TTR is a protein synthesized in the liver. More than 100 mutations have been described in the gene that encodes the protein. The different mutations can give rise to different phenotypes, and neuropathic, cardiac, renal, and ocular forms have been reported.1, 2

Given that many heart diseases are hereditary in nature and that genetic testing is now possible, cardiologists should investigate such possible diagnoses in their clinical practice. Appropriate interpretation of genetic results will be of importance for genetic counseling and decision making in the diagnosis, follow-up, and treatment of patients and their relatives.


We describe our experience in the diagnosis and assessment of 2 families with hereditary TTR cardiac amyloidosis.

Results Family 1 Index Patient

The index patient was a 52-year-old man with a history of arterial hypertension, hypercholesterolemia, and bilateral carpal tunnel syndrome (CTS) for which he had undergone surgery.3 When he was 48 years old, he required a pacemaker for atrial fibrillation and slow ventricular response. Two years later, an echocardiogram was recorded after signs and symptoms of heart failure. The study revealed restrictive cardiomyopathy consistent with a deposition disease. The endomyocardial biopsy revealed hyaline deposits positive for Congo red.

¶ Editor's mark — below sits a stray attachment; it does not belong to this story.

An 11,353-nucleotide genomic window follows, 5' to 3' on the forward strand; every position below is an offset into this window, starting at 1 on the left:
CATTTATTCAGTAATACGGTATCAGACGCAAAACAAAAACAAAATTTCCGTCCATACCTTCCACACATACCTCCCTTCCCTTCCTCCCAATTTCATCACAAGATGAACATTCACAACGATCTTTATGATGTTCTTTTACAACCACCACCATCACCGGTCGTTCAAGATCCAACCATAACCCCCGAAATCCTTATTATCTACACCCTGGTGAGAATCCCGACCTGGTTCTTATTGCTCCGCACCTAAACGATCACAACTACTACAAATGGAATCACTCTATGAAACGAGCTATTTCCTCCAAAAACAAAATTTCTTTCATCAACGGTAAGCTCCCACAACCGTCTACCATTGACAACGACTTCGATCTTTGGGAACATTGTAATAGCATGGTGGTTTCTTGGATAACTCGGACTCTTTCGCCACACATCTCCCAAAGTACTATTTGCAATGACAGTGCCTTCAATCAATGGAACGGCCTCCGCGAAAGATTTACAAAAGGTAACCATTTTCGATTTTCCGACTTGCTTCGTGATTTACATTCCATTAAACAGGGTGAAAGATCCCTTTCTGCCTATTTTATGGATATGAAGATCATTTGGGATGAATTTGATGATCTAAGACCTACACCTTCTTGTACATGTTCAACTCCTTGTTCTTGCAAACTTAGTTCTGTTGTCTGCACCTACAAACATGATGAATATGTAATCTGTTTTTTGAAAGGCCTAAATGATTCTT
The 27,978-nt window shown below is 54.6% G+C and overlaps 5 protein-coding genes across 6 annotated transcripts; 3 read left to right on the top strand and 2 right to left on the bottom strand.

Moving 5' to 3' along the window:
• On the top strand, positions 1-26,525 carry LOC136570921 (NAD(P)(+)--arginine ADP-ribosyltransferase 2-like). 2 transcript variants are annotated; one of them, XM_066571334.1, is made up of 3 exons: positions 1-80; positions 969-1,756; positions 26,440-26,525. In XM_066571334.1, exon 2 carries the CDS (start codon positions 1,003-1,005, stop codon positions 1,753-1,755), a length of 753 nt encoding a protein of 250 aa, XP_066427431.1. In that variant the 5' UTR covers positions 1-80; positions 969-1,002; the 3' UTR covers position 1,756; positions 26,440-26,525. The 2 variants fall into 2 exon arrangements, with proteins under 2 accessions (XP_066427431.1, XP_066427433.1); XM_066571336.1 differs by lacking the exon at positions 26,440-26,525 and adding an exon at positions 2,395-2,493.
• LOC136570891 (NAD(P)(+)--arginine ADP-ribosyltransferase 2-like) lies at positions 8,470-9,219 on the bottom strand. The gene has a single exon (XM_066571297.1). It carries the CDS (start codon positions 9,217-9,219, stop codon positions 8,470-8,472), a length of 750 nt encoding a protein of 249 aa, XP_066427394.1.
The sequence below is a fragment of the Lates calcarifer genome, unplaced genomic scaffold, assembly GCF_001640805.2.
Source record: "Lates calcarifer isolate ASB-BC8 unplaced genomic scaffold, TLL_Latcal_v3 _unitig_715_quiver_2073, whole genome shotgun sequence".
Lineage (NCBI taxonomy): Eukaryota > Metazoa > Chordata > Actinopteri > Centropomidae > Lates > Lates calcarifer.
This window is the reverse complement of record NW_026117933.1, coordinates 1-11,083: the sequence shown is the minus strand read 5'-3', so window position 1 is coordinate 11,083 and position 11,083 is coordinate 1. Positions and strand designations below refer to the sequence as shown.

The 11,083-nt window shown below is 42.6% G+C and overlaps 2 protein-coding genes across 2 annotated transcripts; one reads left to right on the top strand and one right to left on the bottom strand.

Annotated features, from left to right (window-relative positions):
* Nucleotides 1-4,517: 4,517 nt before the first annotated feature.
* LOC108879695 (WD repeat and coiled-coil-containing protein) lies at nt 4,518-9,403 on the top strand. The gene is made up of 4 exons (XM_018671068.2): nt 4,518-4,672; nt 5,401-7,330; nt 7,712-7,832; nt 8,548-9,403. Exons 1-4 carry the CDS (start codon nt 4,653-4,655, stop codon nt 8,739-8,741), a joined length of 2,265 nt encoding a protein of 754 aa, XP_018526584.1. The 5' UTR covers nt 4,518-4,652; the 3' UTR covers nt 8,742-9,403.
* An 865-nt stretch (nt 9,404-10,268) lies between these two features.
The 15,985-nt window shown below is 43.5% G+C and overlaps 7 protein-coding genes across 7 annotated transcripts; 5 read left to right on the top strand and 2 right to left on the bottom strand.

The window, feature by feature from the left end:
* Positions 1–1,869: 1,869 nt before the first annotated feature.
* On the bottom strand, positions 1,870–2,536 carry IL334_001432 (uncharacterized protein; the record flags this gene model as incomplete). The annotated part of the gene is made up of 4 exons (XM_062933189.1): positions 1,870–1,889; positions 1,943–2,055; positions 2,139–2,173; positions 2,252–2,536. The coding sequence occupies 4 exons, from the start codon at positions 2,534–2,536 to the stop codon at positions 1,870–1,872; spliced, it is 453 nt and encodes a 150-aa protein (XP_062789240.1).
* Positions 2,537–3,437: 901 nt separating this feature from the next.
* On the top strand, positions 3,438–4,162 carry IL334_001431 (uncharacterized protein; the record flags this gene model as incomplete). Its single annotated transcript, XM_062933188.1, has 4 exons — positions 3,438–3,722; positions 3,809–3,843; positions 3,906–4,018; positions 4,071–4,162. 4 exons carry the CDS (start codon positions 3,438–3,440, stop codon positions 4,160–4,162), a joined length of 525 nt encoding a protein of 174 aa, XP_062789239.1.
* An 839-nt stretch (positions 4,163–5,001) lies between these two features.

Despite the normal findings in blood and urine electrophoresis and immunofixation and normal bone marrow biopsy, AL amyloidosis was diagnosed, and a watch-and-wait approach was decided.